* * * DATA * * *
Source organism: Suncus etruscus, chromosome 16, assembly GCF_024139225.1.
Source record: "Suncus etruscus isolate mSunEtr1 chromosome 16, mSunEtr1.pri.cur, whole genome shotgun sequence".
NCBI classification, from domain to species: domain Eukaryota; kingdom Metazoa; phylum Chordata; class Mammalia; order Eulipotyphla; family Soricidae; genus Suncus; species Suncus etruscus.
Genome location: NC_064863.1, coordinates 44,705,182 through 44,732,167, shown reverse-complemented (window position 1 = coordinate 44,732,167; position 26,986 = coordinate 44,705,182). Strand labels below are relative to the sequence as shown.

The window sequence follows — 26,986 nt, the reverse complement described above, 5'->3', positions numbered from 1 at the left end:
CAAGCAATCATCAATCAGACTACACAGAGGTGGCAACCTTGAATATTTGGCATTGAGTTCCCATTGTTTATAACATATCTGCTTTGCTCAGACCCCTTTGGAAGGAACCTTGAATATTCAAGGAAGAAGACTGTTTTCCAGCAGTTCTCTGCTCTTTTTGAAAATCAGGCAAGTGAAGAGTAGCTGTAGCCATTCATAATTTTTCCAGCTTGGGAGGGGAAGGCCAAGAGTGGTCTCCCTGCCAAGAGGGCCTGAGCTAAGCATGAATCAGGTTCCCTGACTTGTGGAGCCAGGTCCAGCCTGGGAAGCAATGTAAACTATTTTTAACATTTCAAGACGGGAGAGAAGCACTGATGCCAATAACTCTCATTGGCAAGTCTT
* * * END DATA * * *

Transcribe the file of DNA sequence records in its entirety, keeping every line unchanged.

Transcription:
Source organism: Suncus etruscus, chromosome 16, assembly GCF_024139225.1.
Source record: "Suncus etruscus isolate mSunEtr1 chromosome 16, mSunEtr1.pri.cur, whole genome shotgun sequence".
NCBI classification, from domain to species: domain Eukaryota; kingdom Metazoa; phylum Chordata; class Mammalia; order Eulipotyphla; family Soricidae; genus Suncus; species Suncus etruscus.
Genome location: NC_064863.1, coordinates 44,705,182 through 44,732,167, shown reverse-complemented (window position 1 = coordinate 44,732,167; position 26,986 = coordinate 44,705,182). Strand labels below are relative to the sequence as shown.

The window sequence follows — 26,986 nt, the reverse complement described above, 5'->3', positions numbered from 1 at the left end:
CAAGCAATCATCAATCAGACTACACAGAGGTGGCAACCTTGAATATTTGGCATTGAGTTCCCATTGTTTATAACATATCTGCTTTGCTCAGACCCCTTTGGAAGGAACCTTGAATATTCAAGGAAGAAGACTGTTTTCCAGCAGTTCTCTGCTCTTTTTGAAAATCAGGCAAGTGAAGAGTAGCTGTAGCCATTCATAATTTTTCCAGCTTGGGAGGGGAAGGCCAAGAGTGGTCTCCCTGCCAAGAGGGCCTGAGCTAAGCATGAATCAGGTTCCCTGACTTGTGGAGCCAGGTCCAGCCTGGGAAGCAATGTAAACTATTTTTAACATTTCAAGACGGGAGAGAAGCACTGATGCCAATAACTCTCATTGGCAAGTCTT